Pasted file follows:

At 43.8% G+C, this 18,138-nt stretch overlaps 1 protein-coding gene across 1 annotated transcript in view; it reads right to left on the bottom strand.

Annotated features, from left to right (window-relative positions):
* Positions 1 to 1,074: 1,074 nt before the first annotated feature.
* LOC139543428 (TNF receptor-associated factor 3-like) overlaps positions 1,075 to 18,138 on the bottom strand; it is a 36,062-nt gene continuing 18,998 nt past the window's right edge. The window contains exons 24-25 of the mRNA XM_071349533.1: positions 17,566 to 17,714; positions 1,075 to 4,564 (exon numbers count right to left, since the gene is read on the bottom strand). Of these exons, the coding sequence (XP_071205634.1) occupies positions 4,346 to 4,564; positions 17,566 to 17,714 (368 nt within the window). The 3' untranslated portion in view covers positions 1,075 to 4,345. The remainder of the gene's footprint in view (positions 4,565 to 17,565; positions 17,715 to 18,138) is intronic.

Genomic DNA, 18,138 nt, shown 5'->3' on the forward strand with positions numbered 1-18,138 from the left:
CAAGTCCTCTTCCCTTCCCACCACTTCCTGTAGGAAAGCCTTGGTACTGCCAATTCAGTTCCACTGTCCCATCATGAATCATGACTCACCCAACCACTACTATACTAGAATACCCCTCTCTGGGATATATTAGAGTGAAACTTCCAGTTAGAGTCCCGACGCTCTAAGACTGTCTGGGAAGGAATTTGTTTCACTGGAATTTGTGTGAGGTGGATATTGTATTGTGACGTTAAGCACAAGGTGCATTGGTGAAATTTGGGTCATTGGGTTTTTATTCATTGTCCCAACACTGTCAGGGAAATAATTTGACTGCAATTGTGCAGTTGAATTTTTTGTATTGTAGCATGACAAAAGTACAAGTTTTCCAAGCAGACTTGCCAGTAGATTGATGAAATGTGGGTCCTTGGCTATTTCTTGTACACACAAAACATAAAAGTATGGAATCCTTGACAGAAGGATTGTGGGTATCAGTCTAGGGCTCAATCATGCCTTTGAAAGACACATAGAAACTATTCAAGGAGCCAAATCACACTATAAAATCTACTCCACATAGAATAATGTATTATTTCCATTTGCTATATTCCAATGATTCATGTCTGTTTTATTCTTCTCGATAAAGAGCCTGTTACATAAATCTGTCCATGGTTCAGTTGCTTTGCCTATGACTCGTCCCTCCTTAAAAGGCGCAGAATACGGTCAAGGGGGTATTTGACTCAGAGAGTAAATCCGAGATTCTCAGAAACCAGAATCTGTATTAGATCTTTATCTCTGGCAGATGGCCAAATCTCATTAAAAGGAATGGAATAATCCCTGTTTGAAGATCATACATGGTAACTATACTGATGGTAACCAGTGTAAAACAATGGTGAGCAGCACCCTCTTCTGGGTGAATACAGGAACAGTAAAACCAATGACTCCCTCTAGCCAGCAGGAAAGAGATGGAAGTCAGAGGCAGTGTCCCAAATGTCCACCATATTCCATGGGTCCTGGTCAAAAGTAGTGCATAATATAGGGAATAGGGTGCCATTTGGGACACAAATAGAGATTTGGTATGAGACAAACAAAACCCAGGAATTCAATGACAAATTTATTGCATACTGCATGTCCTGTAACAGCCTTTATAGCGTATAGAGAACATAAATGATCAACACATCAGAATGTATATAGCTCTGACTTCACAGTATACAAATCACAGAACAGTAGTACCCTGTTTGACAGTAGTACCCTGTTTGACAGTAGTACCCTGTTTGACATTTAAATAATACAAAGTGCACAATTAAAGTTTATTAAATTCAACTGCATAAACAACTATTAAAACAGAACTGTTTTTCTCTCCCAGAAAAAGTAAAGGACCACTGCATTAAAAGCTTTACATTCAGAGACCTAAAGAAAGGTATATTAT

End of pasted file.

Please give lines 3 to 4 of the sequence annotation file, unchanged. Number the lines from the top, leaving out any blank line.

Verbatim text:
* Positions 1 to 1,074: 1,074 nt before the first annotated feature.
* LOC139543428 (TNF receptor-associated factor 3-like) overlaps positions 1,075 to 18,138 on the bottom strand; it is a 36,062-nt gene continuing 18,998 nt past the window's right edge. The window contains exons 24-25 of the mRNA XM_071349533.1: positions 17,566 to 17,714; positions 1,075 to 4,564 (exon numbers count right to left, since the gene is read on the bottom strand). Of these exons, the coding sequence (XP_071205634.1) occupies positions 4,346 to 4,564; positions 17,566 to 17,714 (368 nt within the window). The 3' untranslated portion in view covers positions 1,075 to 4,345. The remainder of the gene's footprint in view (positions 4,565 to 17,565; positions 17,715 to 18,138) is intronic.